According to the governor of the Bank of Ghana (BoG), Mr Kwesi Amissah-Arthur, the Bank will consider such a regime if a “formal request is made”.
“For now there has been no request for us to consider Islamic banking from any group,” Amissah-Arthur told journalists in Accra December 21, 2011.
Mr Amissah-Arthur noted that his fellow governor in Nigeria, Lamido Sanusi, is trying to get him to attend one of the country’s Islamic Banking association conferences.
But governor Amissah–Arthur said he doesn’t know that as a fact but some of the wealthiest persons in Northern Nigeria are objecting to the system.
Islamic banking (or participant banking) is banking or banking activity that is consistent with the principles of Islamic law (Sharia) and its practical application through the development of Islamic economics, according to Wikipedia.
Sharia prohibits the fixed or floating payment or acceptance of specific interest or fees (known as Riba or usury) for loans of money. Investing in businesses that provide goods or services considered contrary to Islamic principles is also Haraam (forbidden). While these principles may have been applied to historical Islamic economies, it is only in the late 20th century that a number of Islamic banks were formed to apply these principles to private or semi-private commercial institutions within the Muslim community, added the user-generated content site.
In neighbouring Nigeria with a population of over a 150 million the central bank had granted approval in principle to Jaiz Bank International Plc to operate as the country’s first Islamic bank, news publication ThisDay reports June 21, 2011 citing Elombah News.
It is expected that the regime will bring about 70 million muslims to particpate in the banking industry in Nigeria.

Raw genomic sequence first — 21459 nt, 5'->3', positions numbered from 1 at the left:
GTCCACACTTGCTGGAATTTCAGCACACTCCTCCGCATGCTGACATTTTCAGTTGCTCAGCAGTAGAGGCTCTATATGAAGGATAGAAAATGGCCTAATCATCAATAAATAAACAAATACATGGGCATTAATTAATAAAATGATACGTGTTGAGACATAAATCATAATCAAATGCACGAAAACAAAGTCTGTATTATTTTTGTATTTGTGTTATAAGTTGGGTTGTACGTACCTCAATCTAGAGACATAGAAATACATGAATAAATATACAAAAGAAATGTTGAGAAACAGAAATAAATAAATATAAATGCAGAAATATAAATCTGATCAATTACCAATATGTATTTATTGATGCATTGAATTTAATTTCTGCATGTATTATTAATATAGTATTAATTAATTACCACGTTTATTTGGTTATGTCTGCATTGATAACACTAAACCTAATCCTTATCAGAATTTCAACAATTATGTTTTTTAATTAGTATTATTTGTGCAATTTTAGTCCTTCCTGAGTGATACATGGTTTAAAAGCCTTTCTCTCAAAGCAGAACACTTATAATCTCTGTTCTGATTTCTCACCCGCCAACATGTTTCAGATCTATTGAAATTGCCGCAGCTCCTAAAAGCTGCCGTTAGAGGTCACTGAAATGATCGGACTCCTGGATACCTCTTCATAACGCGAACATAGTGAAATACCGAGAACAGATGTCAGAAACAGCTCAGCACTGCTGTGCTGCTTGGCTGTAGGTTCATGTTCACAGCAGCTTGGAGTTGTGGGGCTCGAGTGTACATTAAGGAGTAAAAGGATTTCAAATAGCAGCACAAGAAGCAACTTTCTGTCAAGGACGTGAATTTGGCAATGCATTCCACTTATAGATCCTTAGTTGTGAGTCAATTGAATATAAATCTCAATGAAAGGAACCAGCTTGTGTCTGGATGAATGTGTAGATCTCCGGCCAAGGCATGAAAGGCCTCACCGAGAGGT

In line with its plans to entrench Islamic Banking culture in the country, the apex bank had early this year rolled out its guidelines on Sharia governance for Islamic Banking, according to ThisDay.
But the introduction of Islamic banking in Nigeria is bringing some divide within the country’s religious (both Christians and Muslims) leaders.
A Voice of America (VOA) report July 15, 2011 indicates some sects, especially Christians are saying the move violates the country’s secular constitution.
The Christian Association of Nigeria says the move violates the country’s secular constitution and comes at a dangerous time when security forces are battling Islamic fundamentalists who are fighting for an independent nation ruled by Islamic law, reports the VOA.
A Catholic priest named Father Paul Anyansi of the the St. Peter Claver Catholic church told the VOA that he recognizes the potential economic benefits of Islamic banking but believes its dangers are far greater.
The Standard Chartered Bank has also hinted of starting Islamic banking services in Oman and Nigeria with talks with regulators ongoing, the BusinessDay news publication reports December 12, 2011 citing Wasim Saifi, StanChart’s global head of Islamic banking as telling reporters.
source: Ghana Business News